As a result, the time interval for QT gets prolonged which can bring about possibly fatal ventricular arrhythmias which may be torsade de pointes.
Along with this, ketoconazole has been reported for slowing down or even stopping the metabolism of some drugs. It is advised by the FDA to prescribe ketoconazole only when the benefits outweigh the possible risks for the patient.
Females, diabetic people, those who are suffering from any thyroid disorder, malnutrition patients and alcohol addicts have a greater threat to have to prolong QT interval.
Which drugs interact with ketoconazole?
Ketoconazole interacts with a number of drugs and adversely affect their concentrations in plasma and as a result, their effectiveness is also affected.
Alfuzosin: the interaction with this drug is categorized as a severe drug-drug interaction. Both the drugs have been responsible in prolonging of the QT interval so when both are administered simultaneously, the prolongation effect is more enhances and results in a more unfortunate series of events to occur which include life-threatening ventricular arrhythmias.
Ketoconazole is an inhibitor of isozyme CYP3A4 whereas alfuzosin is a CYP3A4 substrate. This combination increases the serum concentrations of alfuzosin which then adversely affects the patients.
Benzodiazepines: ketoconazole when given along with benzodiazepines such as alprazolam and lorazepam, it increases the plasma concentration of these drugs, prolonging their effect particularly sedation.
When benzodiazepines are used at higher doses, chances for possible toxicity to occur also increases. Thus it is advised to keep a regular check on the patient’s vital to monitor for any signs of depression of the systems within the body.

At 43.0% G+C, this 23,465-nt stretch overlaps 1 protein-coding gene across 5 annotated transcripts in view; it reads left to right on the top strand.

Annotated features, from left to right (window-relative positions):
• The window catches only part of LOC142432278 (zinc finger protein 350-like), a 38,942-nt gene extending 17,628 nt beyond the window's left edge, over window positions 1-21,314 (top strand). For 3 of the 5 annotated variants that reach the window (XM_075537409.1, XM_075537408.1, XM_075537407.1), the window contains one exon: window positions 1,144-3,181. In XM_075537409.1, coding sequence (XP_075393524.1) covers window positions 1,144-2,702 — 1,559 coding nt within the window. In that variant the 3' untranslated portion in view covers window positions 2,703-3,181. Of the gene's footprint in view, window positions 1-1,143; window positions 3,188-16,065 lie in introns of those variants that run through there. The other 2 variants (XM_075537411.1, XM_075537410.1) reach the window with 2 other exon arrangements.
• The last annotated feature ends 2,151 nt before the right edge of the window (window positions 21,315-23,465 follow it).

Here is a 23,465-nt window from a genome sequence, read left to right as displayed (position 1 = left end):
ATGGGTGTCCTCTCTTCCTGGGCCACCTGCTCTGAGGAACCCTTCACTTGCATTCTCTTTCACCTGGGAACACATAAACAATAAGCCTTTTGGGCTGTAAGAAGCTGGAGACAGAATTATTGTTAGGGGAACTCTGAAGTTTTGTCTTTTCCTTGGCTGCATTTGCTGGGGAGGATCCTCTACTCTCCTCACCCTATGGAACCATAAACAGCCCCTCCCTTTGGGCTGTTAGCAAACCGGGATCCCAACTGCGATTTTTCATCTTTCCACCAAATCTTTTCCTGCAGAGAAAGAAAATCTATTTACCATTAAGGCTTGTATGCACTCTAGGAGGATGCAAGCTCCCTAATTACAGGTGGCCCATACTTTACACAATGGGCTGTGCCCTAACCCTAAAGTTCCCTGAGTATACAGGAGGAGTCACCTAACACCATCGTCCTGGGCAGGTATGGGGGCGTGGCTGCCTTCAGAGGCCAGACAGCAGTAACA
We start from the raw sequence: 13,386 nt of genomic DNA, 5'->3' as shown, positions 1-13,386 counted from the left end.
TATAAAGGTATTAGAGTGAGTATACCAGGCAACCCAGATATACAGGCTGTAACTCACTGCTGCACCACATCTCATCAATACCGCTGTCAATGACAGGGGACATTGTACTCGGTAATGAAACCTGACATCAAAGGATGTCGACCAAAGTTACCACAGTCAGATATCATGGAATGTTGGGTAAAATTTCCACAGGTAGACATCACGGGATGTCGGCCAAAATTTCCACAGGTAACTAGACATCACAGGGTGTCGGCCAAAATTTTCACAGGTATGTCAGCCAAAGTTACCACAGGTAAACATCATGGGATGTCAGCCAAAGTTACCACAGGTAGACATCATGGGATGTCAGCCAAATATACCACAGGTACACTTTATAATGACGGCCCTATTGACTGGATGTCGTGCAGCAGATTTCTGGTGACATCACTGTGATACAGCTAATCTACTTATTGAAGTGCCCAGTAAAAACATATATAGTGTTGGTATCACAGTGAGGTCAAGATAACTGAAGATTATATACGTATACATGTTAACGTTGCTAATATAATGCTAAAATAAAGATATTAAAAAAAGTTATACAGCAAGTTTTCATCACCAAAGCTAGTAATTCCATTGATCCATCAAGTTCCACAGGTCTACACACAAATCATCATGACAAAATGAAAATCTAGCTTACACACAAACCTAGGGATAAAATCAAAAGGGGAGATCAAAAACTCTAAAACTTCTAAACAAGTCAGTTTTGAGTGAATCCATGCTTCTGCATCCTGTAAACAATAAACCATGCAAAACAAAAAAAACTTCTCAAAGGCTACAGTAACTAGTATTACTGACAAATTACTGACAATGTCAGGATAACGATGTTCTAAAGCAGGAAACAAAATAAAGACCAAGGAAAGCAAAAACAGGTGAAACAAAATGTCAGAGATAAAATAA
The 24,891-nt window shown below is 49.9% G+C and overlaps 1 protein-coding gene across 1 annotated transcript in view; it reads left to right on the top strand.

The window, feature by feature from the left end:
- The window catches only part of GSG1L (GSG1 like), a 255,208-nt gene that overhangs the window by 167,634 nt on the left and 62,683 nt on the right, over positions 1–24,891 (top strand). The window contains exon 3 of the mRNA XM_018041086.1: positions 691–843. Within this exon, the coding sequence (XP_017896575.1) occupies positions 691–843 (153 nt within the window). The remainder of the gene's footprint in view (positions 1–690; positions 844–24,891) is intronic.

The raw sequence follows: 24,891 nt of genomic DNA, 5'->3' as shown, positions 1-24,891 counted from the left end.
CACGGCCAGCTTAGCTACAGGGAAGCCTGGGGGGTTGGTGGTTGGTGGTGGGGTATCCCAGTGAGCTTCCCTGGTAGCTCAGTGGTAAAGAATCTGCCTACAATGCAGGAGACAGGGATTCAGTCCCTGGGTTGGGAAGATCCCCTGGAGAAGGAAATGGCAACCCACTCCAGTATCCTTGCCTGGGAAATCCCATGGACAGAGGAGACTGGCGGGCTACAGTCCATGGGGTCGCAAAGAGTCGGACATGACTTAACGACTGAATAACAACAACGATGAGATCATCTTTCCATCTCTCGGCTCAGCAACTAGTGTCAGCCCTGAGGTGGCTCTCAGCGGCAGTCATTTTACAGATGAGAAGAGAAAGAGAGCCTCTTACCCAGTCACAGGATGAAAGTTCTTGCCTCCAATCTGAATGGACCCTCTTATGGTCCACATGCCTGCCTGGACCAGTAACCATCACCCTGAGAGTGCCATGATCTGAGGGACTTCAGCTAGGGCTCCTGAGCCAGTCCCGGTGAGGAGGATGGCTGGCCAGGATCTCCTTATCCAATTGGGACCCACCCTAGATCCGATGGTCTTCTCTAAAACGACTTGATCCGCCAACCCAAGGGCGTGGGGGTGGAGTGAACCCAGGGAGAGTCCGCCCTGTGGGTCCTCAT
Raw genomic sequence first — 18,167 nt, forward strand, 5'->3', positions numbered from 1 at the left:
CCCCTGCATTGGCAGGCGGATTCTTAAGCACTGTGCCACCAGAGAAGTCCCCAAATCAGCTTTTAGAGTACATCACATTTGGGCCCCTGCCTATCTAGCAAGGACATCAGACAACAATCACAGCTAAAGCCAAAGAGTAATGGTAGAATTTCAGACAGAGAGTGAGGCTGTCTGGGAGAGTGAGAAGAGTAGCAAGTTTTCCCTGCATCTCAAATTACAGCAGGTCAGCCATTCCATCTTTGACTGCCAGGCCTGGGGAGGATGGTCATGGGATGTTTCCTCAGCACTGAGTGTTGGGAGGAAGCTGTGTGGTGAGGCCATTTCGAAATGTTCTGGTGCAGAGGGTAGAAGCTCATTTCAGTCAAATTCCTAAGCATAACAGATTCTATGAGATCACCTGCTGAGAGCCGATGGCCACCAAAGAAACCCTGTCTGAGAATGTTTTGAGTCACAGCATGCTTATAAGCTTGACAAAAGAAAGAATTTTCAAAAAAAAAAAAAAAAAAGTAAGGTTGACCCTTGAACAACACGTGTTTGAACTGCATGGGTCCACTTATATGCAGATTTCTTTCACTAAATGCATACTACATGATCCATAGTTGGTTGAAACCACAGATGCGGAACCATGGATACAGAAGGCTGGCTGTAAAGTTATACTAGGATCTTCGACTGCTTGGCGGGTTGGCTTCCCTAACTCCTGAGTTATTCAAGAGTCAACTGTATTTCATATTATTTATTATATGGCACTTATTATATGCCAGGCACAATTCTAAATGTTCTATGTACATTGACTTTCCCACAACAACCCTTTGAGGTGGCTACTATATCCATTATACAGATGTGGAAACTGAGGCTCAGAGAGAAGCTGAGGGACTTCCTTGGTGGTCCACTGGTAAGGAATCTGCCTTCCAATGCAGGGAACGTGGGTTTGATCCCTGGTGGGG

Antacids: ketoconazole is a biphasic weak acid which requires an acidic medium for its absorption. Those medications which target the acidity of the stomach either by increasing or decreasing the pH of the medium have a direct effect on the bioavailability of ketoconazole.
Antacids decrease the acidity of the stomach and thus making the ketoconazole to absorb at a slower rate. It should be suggested to patients to ingest oral ketoconazole tablet 1 – 2 hours before antacids for maximum bioavailability.
Cisapride: this is one another sever drug interaction that is reported when coadministered with ketoconazole. The metabolism of cisapride is decreased drastically when ketoconazole is administered thus raising the plasma concentrations of cisapride.
This may cause cardiac toxicity including QT prolongation and torsade de pointes. Ketoconazole is accountable for increasing the serum concentration of cisapride by eightfold.
What are the storage conditions of ketoconazole?
Each dosage form requires specific conditions to store the product. Following are the conditions of each dosage form of ketoconazole in order to maintain its maximum stability.
- Foam and Cream:
It should not be kept at temperatures higher than 49°C.
This is a flammable product; keep away from fire and flame.
Do not directly expose it directly to sunlight.
Keep it at a normal room temperature.
This should not be kept in the refrigerator.
Do not directly expose it directly to sunlight.
Store at a temperature which should not exceed 77 °F.
Store at a temperature in between 59 – 86 °F
This is a flammable product; keep away from fire and flame.